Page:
Syrian Refugees and the Climate Connection

by Ray Grigg

Climate abnormalities are increasingly becoming a cause of the political unrest and the resulting social chaos that is sending record numbers of the world’s people in forced migrations as refugees. The United Nations estimates that 60 million people are presently displaced on the planet. In the forefront of this chaos, or lurking behind in some secondary but pivotal role, is an environmental factor. The four year civil war in Syria, for example, began with a drought.

With a population of about 22.5 million, Syria was a relatively stable country. Any civil unrest was sternly suppressed by its dictator, Bashar al-Assad, the son of a previous dictator Hafez al-Assad. But a severe and unprecedented drought in northeastern Syria between 2006 and 2010 sent an estimated 1.5 million destitute farmers to the margins of the country’s cities where they attempted to survive in wholly inadequate conditions.

Rainfall in the farming areas had decreased by 13% since 1931 — studies suggest the cause was altered rainfall patterns throughout the whole Fertile Crescent region due to global climate change. Then poor farming techniques combined with depleted supplies of groundwater to make the drought problem even worse.

An analysis of the situation by a US climate scientist, Dr. Colin Kelley from the University of California in Santa Barbara, was careful not to attribute the cause of the civil war to drought. Other factors were operating: the general turmoil caused by the Arab Spring uprisings, simmering tensions within Syria, inept resource policies, and perhaps too many people trying to sustain themselves on land now becoming marginal. Although the requests of the displaced farmers were modest, the existing political tension just needed one more ingredient for ignition.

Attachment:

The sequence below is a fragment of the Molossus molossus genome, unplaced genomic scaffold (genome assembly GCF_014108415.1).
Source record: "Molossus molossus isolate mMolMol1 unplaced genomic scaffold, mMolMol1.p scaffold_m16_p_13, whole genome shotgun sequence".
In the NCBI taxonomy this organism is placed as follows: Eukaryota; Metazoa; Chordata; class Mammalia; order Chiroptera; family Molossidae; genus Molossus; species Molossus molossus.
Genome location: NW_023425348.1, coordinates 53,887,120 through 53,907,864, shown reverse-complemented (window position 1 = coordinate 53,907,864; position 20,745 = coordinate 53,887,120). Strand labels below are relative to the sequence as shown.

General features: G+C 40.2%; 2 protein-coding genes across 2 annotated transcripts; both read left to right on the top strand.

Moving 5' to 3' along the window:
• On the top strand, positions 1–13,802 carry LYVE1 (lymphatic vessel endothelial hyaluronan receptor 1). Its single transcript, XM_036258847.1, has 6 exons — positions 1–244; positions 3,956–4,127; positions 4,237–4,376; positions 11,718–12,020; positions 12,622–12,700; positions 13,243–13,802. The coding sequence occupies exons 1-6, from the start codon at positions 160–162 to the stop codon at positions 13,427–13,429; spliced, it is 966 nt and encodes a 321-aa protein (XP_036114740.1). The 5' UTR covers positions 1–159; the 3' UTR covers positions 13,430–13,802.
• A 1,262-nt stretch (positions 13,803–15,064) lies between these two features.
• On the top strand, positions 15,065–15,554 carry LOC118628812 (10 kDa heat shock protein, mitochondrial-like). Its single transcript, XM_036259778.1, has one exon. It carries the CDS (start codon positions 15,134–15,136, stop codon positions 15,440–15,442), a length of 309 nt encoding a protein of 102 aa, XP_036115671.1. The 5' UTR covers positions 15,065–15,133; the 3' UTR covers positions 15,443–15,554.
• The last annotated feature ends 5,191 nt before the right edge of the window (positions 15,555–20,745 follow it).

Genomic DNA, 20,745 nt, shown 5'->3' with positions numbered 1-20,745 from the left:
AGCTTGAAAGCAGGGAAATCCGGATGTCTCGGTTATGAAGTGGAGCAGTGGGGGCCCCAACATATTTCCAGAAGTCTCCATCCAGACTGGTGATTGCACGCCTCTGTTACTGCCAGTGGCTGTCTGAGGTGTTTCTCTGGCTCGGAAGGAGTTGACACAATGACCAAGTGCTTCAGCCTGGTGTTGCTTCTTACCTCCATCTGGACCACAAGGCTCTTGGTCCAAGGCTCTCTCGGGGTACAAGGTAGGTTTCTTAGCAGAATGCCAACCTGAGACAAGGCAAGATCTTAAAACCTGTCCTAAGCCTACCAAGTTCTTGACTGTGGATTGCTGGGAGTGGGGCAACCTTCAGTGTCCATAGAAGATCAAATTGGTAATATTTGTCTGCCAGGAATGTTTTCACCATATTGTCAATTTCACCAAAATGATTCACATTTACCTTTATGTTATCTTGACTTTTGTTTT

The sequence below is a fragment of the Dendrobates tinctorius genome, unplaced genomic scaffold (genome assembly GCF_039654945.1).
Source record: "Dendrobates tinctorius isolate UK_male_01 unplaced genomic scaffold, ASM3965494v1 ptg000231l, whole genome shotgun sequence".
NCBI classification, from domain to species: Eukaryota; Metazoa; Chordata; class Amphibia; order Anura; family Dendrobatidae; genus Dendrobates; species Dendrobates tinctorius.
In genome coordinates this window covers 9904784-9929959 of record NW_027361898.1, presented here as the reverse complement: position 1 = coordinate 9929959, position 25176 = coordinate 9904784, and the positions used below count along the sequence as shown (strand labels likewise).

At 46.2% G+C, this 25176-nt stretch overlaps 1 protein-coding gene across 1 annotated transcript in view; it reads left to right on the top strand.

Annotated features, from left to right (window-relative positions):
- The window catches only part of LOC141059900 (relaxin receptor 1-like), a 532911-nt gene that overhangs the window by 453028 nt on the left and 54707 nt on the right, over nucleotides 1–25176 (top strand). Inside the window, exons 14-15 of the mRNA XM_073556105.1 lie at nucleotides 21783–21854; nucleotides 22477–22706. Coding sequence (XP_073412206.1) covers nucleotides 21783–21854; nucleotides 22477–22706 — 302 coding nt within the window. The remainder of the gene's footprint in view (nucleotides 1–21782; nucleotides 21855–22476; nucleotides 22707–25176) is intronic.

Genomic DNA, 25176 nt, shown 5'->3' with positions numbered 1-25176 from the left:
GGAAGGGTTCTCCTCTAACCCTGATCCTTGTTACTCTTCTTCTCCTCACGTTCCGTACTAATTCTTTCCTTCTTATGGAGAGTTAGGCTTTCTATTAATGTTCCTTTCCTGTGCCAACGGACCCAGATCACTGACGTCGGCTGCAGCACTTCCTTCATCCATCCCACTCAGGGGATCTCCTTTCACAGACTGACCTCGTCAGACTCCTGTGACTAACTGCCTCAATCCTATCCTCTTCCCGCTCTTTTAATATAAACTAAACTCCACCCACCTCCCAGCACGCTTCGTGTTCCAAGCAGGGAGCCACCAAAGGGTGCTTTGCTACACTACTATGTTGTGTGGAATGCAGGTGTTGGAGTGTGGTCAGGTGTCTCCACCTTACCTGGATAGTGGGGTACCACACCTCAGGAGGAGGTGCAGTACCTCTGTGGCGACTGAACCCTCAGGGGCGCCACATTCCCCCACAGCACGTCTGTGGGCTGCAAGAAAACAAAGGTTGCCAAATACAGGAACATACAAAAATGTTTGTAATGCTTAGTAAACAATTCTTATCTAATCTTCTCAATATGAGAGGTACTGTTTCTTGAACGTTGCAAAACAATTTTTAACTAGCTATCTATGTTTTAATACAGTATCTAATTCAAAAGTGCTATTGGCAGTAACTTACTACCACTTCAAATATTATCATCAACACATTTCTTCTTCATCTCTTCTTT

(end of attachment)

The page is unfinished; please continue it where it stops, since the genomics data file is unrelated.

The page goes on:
“We’re not arguing that the drought, or even human-induced climate change, caused the uprising,” said Kelley. “What we are saying is that the long term trend, of less rainfall and warmer temperatures in the region, was a contributing factor, because it made the drought so much more severe.” (Guardian Weekly, Mar. 2/15).

Civil wars are not usually caused by one factor alone, but by the combination of many contributing elements. Had a record drought not occurred, had water use been more efficient, had the 1.5 million displaced farmers not been eking out an austere living on the edge of Syria’s cities, and had the government not resisted their request for modest reforms, then perhaps the Syrian civil war would not have started.

But it did. And it quickly escalated into a multi-faction disaster with paradoxical complications and deepening implications. After four bloody years of fighting, no clear resolution is apparent. Of Syria’s original population, about 200,000 have been killed, 8 million displaced within their own country, and 4 million are now adrift as asylum seekers in Europe and elsewhere — the largest tide of refugees since World War II.

“This is an example of the emergence of climate change beginning to influence countries in a negative way,” said Kelley. “And if it continues, we’ll see more examples of that in the future.”

The future, unfortunately, is arriving sooner than expected. The environmental deterioration contributing to political and social instability may not always be conspicuously obvious but it is usually present almost everywhere people are in turmoil.

Please Note: Last week’s omitted column, “Cultural Autism”, can be found on The Gumboot, Tide Changes or Speak to the Wild.